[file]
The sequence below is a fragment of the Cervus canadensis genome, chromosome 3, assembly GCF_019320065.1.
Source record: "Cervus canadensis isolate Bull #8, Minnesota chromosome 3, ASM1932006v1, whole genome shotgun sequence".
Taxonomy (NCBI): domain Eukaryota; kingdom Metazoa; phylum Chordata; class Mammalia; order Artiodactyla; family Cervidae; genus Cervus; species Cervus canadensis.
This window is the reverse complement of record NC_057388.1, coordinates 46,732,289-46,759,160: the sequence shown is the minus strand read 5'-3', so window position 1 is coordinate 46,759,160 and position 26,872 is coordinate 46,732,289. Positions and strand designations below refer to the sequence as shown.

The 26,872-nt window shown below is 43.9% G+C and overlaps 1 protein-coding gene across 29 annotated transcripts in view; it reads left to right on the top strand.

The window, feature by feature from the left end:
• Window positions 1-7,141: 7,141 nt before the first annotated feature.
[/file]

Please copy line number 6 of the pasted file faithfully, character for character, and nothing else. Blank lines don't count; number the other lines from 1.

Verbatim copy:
The window, feature by feature from the left end: